Feature: Light returns to Black Mountain village as returnees rebuild homes
UNHCR has completed a successful shelter project that has helped thousands of families rebuild their homes in the former Yugoslav Republic of Macedonia. The last shelter kits were handed out in a village where the fighting had begun 18 months ago but which was recently authorised for return as the country moves towards political normalcy.
TANUSEVCI, Former Yugoslav Republic of Macedonia (UNHCR) - A beacon of hope flickers in Tanusevci, a village on Black Mountain that locals call Skopska Crna Gora. For the first time since war broke out in the former Yugoslav Republic of Macedonia (FYROM), residents are back in the village - repairing homes, clearing landmines and planting crops that will see them through the coming winter.
Tanusevci used to be a ghost town. The first blasts of war over minority rights were fired in this village in February 2001, sending its 1,000 ethnic Albanian residents fleeing across the mountains for the Serbian province of Kosovo.
As the war spread to other parts of the country, 180,000 people abandoned their homes. About 80,000 of them sought shelter with their ethnic Albanian kin in Kosovo, 20,000 fled to neighbouring countries, while the rest were displaced within FYROM.
In August 2001, an internationally supervised peace accord was signed. Subsequently, a firearms collection programme was successfully conducted. The UN refugee agency was called upon to help build confidence in the peace process and provide assistance to those who had been uprooted.
By last count, all of those who had fled their homes were back in their villages, except for more than 8,000 internally displaced and another 3,000 refugees remaining in Kosovo.
"The return, particularly of ethnic Macedonians and Serbs to villages where they are in the minority, is more daunting, more challenging," says Amin Awad, UNHCR's representative in FYROM. "We do not want to push it too hard unless we are certain that these people can live in harmony with their neighbours."
While ethnic Albanians have steadily gone back to villages they had abandoned, the return to Tanusevci was more complicated. FYROM security forces viewed the area as militarily sensitive. Returns were not authorised until midsummer this year.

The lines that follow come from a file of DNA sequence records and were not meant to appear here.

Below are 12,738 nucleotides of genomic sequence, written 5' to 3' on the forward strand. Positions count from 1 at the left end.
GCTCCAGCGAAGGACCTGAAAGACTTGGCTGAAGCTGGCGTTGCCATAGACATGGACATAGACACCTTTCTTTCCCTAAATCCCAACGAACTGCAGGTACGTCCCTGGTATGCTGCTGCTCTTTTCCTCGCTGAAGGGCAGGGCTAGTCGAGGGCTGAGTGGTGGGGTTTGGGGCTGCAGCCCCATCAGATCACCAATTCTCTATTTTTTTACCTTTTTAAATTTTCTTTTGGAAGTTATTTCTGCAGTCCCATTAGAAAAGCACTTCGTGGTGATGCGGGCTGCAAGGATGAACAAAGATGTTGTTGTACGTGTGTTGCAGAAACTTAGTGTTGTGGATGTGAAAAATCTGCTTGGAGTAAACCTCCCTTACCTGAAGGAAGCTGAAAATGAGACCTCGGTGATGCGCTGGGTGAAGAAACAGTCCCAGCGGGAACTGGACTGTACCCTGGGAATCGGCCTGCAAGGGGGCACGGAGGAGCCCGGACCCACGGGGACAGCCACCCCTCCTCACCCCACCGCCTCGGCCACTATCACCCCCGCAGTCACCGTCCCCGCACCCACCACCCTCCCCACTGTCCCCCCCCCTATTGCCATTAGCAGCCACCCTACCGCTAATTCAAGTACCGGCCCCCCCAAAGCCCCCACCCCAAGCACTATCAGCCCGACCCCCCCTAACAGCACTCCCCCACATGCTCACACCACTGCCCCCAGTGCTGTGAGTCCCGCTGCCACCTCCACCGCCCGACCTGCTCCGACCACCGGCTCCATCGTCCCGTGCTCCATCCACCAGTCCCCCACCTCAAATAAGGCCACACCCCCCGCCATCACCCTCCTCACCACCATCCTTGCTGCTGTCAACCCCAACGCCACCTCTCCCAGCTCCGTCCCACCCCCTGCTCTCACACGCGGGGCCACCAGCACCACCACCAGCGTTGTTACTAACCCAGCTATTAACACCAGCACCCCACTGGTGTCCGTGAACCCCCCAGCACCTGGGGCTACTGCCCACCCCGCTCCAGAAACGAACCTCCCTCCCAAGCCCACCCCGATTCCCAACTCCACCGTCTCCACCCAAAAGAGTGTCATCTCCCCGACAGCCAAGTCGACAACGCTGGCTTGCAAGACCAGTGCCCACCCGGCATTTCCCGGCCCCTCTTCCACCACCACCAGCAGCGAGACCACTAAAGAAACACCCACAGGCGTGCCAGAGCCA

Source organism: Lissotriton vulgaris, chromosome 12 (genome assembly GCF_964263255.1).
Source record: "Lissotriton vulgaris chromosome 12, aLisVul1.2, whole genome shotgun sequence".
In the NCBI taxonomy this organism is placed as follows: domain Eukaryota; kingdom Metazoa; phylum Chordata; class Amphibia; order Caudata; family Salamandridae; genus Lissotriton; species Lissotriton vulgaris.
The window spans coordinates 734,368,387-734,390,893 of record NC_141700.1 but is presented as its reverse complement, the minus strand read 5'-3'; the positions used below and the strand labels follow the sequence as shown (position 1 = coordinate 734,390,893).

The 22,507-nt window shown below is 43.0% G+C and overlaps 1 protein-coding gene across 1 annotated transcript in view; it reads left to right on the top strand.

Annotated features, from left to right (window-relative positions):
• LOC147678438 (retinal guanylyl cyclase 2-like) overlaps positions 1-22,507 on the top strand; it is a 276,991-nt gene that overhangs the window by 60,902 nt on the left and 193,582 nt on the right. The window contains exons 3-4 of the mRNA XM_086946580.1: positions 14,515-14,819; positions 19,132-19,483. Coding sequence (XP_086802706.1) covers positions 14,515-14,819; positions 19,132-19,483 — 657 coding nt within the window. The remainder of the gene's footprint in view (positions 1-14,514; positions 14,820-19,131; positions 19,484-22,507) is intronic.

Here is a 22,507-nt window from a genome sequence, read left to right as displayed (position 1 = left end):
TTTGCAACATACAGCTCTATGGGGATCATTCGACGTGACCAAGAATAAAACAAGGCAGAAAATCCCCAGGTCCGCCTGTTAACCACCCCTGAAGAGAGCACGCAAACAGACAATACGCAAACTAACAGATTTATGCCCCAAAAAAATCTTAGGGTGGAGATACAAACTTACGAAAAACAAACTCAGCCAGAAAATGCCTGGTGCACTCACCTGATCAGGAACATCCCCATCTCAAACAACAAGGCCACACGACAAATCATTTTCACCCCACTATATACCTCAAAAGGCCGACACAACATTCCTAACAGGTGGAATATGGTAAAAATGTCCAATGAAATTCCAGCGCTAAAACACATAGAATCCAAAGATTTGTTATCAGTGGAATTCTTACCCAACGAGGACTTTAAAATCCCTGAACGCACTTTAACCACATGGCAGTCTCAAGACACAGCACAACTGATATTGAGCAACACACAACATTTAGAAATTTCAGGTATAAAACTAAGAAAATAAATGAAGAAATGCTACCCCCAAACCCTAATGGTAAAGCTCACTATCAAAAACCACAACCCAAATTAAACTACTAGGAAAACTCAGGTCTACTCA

This October, security forces pulled out from a school they had used as barracks in Tanusevci. An operation to clear the area of landmines and unexploded ordnance followed. All but about 50 of the estimated 1,000 ethnic Albanian residents have already gone back to the village.
Today, blue plastic sheeting showing the UNHCR logo covers damaged roofs and walls of houses in Tanusevci, composed of several small hamlets scattered over a hilly landscape. On a sunny day, the scenery is peaceful and idyllic.
"I came home as soon as the military allowed us to return," says Ilaz, a 70-year-old farmer. He is back with his five sons, their wives and a grandchild. "My house is damaged but I had some tiles and I have already repaired parts of it. Some men from UNHCR came and made a list of what I needed in order to repair the rest. The material looks good. I am very grateful."
On October 31, the UN refugee agency distributed its final shelter kits to the returnees at Tanusevci - the last beneficiaries of the agency's programme to provide emergency assistance to people whose houses had suffered minor damage. A total of 150 shelter kits were distributed there.
In all, UNHCR has helped repair minor damage to 6,000 houses in FYROM over the past year. The agency's shelter assistance includes the provision of timber, door and window frames, lime, bricks, tiles and electrical fuse boxes and switches.
In September, the refugee agency handed over to the European Union and the International Management Group co-ordination for the repair of around 1,500 heavily-damaged houses - a challenging process that requires extensive surveys and co-ordination with government agencies.
As the security situation in FYROM continues to improve, UNHCR is gradually phasing out its confidence-building programmes. Its bus services, designed to assure freedom of movement in the conflict zones, are now down to eight lines from 13 lines. The plan is to close down another two lines in the next few weeks as the situation continues to normalise.
The agency has also completed or is about to wind down its 130 quick impact projects (QIPs), which aims to benefit mixed communities through the repair of schools and clinics, water facilities and community buildings.
Meanwhile, families of ethnic Albanians still in Kosovo have been visiting Tanusevci to look at possibilities for return. Valon, a nine-year-old boy, says: "Our house is destroyed. We will come home next summer when the house is rebuilt."
For those who have returned and settled down, the main concern is food for the winter. "We came too late for the planting season," says Ilaz. "How difficult life will be in the coming months depends on nature. Old people say that if the flowers blossom late in autumn, winter will be tough."
Pointing to the flowers on the ground, he adds, "Look at them. Nature is saying that his winter will be harsh. The future is now all in the hands of God."
By Brita Helleland